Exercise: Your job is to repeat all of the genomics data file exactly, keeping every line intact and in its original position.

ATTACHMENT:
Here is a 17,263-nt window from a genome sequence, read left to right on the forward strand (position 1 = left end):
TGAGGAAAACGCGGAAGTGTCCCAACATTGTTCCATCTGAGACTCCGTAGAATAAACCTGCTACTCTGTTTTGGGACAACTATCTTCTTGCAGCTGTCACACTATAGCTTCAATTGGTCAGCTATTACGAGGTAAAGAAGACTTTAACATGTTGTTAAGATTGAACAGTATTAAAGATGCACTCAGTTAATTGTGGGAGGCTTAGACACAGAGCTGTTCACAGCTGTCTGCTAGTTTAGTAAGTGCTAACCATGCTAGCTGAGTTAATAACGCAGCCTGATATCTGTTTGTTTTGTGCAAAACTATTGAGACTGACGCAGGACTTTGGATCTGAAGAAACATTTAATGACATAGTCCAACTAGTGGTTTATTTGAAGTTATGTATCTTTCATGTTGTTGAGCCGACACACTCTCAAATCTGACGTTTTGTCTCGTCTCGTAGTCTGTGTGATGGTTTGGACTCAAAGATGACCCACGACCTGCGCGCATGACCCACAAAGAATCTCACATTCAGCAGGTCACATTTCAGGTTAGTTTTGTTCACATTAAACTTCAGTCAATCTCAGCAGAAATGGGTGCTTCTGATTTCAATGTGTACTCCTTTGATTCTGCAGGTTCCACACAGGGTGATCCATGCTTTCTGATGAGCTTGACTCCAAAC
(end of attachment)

Here is a 17,263-nt window from a genome sequence, read left to right on the forward strand (position 1 = left end):
TGAGGAAAACGCGGAAGTGTCCCAACATTGTTCCATCTGAGACTCCGTAGAATAAACCTGCTACTCTGTTTTGGGACAACTATCTTCTTGCAGCTGTCACACTATAGCTTCAATTGGTCAGCTATTACGAGGTAAAGAAGACTTTAACATGTTGTTAAGATTGAACAGTATTAAAGATGCACTCAGTTAATTGTGGGAGGCTTAGACACAGAGCTGTTCACAGCTGTCTGCTAGTTTAGTAAGTGCTAACCATGCTAGCTGAGTTAATAACGCAGCCTGATATCTGTTTGTTTTGTGCAAAACTATTGAGACTGACGCAGGACTTTGGATCTGAAGAAACATTTAATGACATAGTCCAACTAGTGGTTTATTTGAAGTTATGTATCTTTCATGTTGTTGAGCCGACACACTCTCAAATCTGACGTTTTGTCTCGTCTCGTAGTCTGTGTGATGGTTTGGACTCAAAGATGACCCACGACCTGCGCGCATGACCCACAAAGAATCTCACATTCAGCAGGTCACATTTCAGGTTAGTTTTGTTCACATTAAACTTCAGTCAATCTCAGCAGAAATGGGTGCTTCTGATTTCAATGTGTACTCCTTTGATTCTGCAGGTTCCACACAGGGTGATCCATGCTTTCTGATGAGCTTGACTCCAAAC